Ingenious genre-crossing


Jill Rowan The Legacy Snowbooks 2011

Folktales and ballads often recount the fantasy of a fairy abduction or visit to the Otherworld where both reality and time are suspended until the human visitor returns to their own world. Mark Twain’s A Connecticut Yankee in King Arthur’s Court gave this trope a time-travel twist by using the story as a means of satirising contemporary mores, perceptions and attitudes. Jill Rowan has given this by now well-worn motif a further twist: her protagonist, Fallady Galbraith, visits a kind of fairyland (the late 18th century), leading her to re-appraise her personal philosophy, her perceptions of life lived then and her attitudes to class, gender issues, education and love. How she copes with the possibility that she mayn’t return to 2008 while yet enamoured of her ‘fairy lover’, a country parson, is the mainspring of the plot and the conflict she has to resolve.

I liked the idea too that the Otherworld (whatever form it takes) involves passing through a metaphysical No Man’s Land, symbolised by the story being set in the Welsh Marches in a ruined village which is, in a sense, neither England or Wales, and that this inbetween-state allows one the opportunity to observe the peculiarities of either side of the divide, whether in language, class, gender politics or urban as opposed to rural life.

I’m not the first to see this as an ingenious genre-crossing novel: there are elements not only of romance but also of a comedy of errors, historical observation, the supernatural, science fiction and fantasy, and this mix makes this an unusual but also strangely satisfying debut novel. Strictly speaking I would be surprised at an eighteenth-century country parson’s relative liberalism, but this is a minor criticism when balanced against a very readable narrative. Of necessity slow to start with, the novel picks up pace and becomes a real page-turner once Fallady’s acceptance of a possible permanent life in the past is established. Jill Rowan has transformed her modern take on the Visit to the Otherworld into a contemplation of what matters most in life, and her conclusion is that it is loving relationships.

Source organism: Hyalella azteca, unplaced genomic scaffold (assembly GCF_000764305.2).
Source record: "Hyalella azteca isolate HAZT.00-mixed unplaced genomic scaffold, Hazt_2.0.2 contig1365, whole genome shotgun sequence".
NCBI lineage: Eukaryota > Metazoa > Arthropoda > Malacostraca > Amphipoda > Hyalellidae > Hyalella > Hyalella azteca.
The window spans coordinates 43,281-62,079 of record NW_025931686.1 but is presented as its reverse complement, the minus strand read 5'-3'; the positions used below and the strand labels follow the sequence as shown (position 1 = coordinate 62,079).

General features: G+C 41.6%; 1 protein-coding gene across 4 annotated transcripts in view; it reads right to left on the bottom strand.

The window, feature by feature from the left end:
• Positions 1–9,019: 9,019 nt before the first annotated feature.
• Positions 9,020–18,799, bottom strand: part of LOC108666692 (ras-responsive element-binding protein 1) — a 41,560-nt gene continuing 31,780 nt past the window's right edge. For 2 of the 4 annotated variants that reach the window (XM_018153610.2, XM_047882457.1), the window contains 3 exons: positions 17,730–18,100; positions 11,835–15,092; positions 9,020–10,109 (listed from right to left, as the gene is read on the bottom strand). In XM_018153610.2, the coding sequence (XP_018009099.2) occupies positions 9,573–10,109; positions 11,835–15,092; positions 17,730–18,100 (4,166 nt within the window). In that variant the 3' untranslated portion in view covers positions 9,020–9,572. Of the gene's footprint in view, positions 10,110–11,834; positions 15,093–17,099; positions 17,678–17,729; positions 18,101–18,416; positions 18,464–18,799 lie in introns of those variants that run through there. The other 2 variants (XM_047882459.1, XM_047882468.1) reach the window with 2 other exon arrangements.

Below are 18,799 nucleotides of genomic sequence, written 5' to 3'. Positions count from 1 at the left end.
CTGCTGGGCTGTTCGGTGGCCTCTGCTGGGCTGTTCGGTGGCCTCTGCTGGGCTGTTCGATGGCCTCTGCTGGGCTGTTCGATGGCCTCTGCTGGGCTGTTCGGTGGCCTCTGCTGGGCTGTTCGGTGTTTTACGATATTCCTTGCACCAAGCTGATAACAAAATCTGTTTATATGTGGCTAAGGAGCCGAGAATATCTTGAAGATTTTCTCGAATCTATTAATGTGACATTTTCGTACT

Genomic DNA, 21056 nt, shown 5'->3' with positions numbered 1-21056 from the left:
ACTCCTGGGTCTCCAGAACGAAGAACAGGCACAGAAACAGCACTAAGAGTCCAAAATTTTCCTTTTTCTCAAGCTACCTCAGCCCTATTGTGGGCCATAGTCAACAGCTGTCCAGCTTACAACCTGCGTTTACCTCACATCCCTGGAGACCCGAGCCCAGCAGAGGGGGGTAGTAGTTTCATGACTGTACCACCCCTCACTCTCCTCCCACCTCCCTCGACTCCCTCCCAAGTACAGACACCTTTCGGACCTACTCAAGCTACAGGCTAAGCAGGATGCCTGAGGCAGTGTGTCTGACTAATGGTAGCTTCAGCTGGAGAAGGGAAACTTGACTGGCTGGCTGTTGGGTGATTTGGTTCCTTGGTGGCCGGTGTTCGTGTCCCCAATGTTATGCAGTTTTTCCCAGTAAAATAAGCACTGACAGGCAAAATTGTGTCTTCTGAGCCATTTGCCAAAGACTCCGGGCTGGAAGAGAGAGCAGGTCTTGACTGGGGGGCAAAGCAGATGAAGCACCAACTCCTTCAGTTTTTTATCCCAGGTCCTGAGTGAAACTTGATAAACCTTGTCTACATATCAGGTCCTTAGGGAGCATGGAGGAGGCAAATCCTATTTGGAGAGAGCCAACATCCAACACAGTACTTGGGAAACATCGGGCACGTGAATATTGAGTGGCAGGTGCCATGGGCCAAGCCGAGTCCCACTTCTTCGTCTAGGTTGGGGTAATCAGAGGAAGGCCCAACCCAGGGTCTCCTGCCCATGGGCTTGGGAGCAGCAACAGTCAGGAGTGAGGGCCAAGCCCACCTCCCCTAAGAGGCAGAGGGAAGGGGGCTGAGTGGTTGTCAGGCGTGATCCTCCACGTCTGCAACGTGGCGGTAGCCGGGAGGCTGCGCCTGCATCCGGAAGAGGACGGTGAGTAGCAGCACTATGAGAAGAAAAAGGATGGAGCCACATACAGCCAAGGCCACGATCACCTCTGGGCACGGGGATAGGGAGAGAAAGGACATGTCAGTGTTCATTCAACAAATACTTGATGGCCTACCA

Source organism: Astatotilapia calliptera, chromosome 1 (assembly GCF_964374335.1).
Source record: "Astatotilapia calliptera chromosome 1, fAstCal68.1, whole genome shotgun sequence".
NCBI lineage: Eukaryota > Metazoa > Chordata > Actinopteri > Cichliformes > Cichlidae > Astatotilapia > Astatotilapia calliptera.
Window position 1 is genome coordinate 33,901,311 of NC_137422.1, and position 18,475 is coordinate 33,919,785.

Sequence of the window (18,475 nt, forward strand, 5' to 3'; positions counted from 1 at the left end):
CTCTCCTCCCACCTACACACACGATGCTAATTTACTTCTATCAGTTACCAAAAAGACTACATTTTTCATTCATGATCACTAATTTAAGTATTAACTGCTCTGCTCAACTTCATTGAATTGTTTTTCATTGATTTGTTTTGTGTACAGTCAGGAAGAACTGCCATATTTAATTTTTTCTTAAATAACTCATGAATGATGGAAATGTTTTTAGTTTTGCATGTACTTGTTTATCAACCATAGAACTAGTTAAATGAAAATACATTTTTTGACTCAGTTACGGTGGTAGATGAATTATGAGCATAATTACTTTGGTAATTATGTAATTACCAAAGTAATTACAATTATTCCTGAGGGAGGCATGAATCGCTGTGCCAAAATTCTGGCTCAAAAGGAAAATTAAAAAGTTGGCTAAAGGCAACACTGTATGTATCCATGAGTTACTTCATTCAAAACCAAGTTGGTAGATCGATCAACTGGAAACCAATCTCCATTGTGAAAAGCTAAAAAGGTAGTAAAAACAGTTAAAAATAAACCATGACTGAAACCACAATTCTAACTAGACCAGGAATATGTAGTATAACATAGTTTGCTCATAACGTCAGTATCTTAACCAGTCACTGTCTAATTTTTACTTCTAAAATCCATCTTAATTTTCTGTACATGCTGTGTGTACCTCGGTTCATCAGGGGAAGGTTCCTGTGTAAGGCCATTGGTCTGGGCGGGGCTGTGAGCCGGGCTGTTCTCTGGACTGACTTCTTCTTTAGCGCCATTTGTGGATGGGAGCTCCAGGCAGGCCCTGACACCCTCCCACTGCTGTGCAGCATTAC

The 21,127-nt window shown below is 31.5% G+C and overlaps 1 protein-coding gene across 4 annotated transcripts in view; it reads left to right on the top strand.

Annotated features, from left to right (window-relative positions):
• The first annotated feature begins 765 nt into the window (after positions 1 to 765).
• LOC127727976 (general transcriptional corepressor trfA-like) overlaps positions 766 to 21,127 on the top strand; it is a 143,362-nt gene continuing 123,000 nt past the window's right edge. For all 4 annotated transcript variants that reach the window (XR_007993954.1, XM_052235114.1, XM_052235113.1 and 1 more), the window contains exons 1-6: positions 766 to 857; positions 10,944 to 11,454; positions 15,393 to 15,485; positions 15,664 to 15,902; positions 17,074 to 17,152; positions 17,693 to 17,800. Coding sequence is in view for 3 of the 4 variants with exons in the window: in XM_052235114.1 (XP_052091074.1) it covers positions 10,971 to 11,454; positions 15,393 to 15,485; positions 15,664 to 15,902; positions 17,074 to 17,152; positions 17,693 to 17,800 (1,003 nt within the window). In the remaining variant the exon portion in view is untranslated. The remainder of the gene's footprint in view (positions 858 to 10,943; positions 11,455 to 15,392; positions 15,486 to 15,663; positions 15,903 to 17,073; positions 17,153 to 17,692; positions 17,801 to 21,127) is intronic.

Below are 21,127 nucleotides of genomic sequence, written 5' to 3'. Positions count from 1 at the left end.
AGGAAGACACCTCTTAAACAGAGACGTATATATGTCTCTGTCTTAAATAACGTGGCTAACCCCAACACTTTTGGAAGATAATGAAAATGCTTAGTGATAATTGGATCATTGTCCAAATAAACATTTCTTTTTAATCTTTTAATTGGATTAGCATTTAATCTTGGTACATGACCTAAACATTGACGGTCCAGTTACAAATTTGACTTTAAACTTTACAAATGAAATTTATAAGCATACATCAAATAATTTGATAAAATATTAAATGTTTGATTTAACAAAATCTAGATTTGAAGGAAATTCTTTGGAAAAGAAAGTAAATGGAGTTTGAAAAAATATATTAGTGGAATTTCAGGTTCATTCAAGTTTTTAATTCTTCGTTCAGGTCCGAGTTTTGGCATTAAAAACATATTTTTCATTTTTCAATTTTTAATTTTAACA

But don’t assume this is a one-dimensional historical romance; like Twain, Rowan gives the novel added richness by her willingness to suggest contentious notions: is there really a God, is there such a thing as Destiny, and is there intelligent life elsewhere in the Universe? But like a good author she doesn’t allow you to presume that the views of her protagonist Fallady are merely those of an alter ego, with a ‘message’ to impart; after all, this is fiction. And a jolly good read it is.

10 thoughts on “Ingenious genre-crossing

    1. I applied for a review copy when it was offered on Goodreads, Col, as the premise sounded intriguing; and though I’m not normally partial to romance (however many other genres are thrown in) I found this surprisingly charming and unexpected.


  1. “Strictly speaking I would be surprised at an eighteenth-century country parson’s relative liberalism”.

    The church at that time was extremely liberal in many ways – that is the kind of church that the Wesleys (John and Charles) reacted against when they started to preach outside of the official Anglican Church structure, eventually resulting in the formation of the Methodist Church (which after a couple of centuries took a more liberal turn).


    1. Thanks for your comment, Onesimus; I don’t disagree with what you say at all but it’s my fault that I wasn’t very clear in my use of the word ‘liberal’.

      What I meant to say was not that some Anglican clergy weren’t liberal then as now — the Church of England has generally been a ‘broad church’, encompassing a huge spectrum of approaches from liberal to ultra-conservative — but that Walter, Fallady’s 18th-century lover, is for me surprisingly accepting of her ways and 21st-century views: methinks he would have protested more.

      But then this is a romance, and while the path to their loving relationship doesn’t run smooth, Walter is more a Mr Darcy than a Mr Collins.


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